Samuel C. Greenlees
The Decades That Have Passed
Updated: Jun 14, 2021
I was in fifth grade the first time I contemplated writing fiction as an avocation. Who didn't at that point? We all sat inside the same warm classroom on a rainy winter day with a writing assignment in front of us. But this was the first time a teacher let us compose a project on any topic we wanted. My mind immediately placed me on another planet. I was free.
While the experience didn't give birth to a writer within, I never forgot how it felt to leave the world behind, if only for the moments I was engrossed in my little world of self-made fiction. It was different than simply going out to play or creating an invisible playmate. A story took planning - it took guts - to place words into the mouths of people living on paper. It was my introduction to the truth that life and action needed purpose if a world was to make sense.
What a terrifying thought.
But worlds sat waiting to be created, nonetheless. And as the years passed and I brought none of them into being, I eventually accepted that I would, one day, have to give in to the urge to wield my woefully under-developed language skills if only for my own amusement. I was fifteen when I sat in a patch of clover with my future wife and admitted that I thought I might have to be a writer one day. She refrained from patting me on the back and offering up the customary platitudes that one might when encouraging another. She had seen my writing.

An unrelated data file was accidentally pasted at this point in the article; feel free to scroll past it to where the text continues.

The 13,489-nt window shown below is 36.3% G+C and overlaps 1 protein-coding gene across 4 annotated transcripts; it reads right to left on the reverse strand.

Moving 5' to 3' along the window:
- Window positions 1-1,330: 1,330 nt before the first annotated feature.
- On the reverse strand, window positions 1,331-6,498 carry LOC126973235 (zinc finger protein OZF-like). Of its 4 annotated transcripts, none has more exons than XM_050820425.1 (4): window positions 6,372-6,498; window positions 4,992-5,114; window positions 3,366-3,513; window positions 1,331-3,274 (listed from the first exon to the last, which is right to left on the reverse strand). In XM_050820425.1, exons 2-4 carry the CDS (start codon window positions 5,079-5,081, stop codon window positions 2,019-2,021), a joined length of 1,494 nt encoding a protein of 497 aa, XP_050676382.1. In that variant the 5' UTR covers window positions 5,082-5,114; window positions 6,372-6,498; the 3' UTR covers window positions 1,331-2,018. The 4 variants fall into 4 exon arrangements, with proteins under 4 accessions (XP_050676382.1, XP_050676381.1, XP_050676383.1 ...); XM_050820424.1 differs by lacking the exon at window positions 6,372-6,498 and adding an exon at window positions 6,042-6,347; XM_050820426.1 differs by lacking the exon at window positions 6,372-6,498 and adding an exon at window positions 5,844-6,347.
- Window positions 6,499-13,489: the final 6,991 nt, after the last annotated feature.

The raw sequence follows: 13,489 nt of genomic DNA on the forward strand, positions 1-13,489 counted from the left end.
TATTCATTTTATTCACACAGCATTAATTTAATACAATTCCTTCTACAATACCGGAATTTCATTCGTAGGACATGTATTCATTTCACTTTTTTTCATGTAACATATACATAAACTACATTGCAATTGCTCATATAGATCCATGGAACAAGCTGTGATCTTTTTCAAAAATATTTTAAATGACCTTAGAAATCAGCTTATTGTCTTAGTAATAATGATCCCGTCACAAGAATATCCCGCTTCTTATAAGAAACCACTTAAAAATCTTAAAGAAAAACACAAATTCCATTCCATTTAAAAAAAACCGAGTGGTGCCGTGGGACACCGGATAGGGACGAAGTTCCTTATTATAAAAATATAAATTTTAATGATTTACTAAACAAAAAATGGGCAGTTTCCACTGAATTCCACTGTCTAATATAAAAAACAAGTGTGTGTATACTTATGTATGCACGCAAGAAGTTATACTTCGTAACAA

Years in college chasing a degree in History built my vocabulary, fortunately, and for a time, I experimented with poetry, prose, and narrative fiction. I have none of it any longer. They were all pedantic pieces of garbage worth nothing more than the experience of having created them. But they did serve as proof that my mind had not let go of the writing itch. In the end, what really set my mind on fire again were the children that entered my life. My kids gave me a reason to dream about monsters and heroes again - about the secrets locked up in the universe around us.
The Fall of Never and, indeed, what will become the Never's Tempest Series over the next year or so, is an homage to those secrets that only we can imagine. It may have taken decades of raising children to bring these stories to the written page, but they were each born in that first moment five decades ago when a teacher told me to "imagine a world where..." and let a child fill in the blank.
May peace and adventure encumber your life, just not necessarily in that order.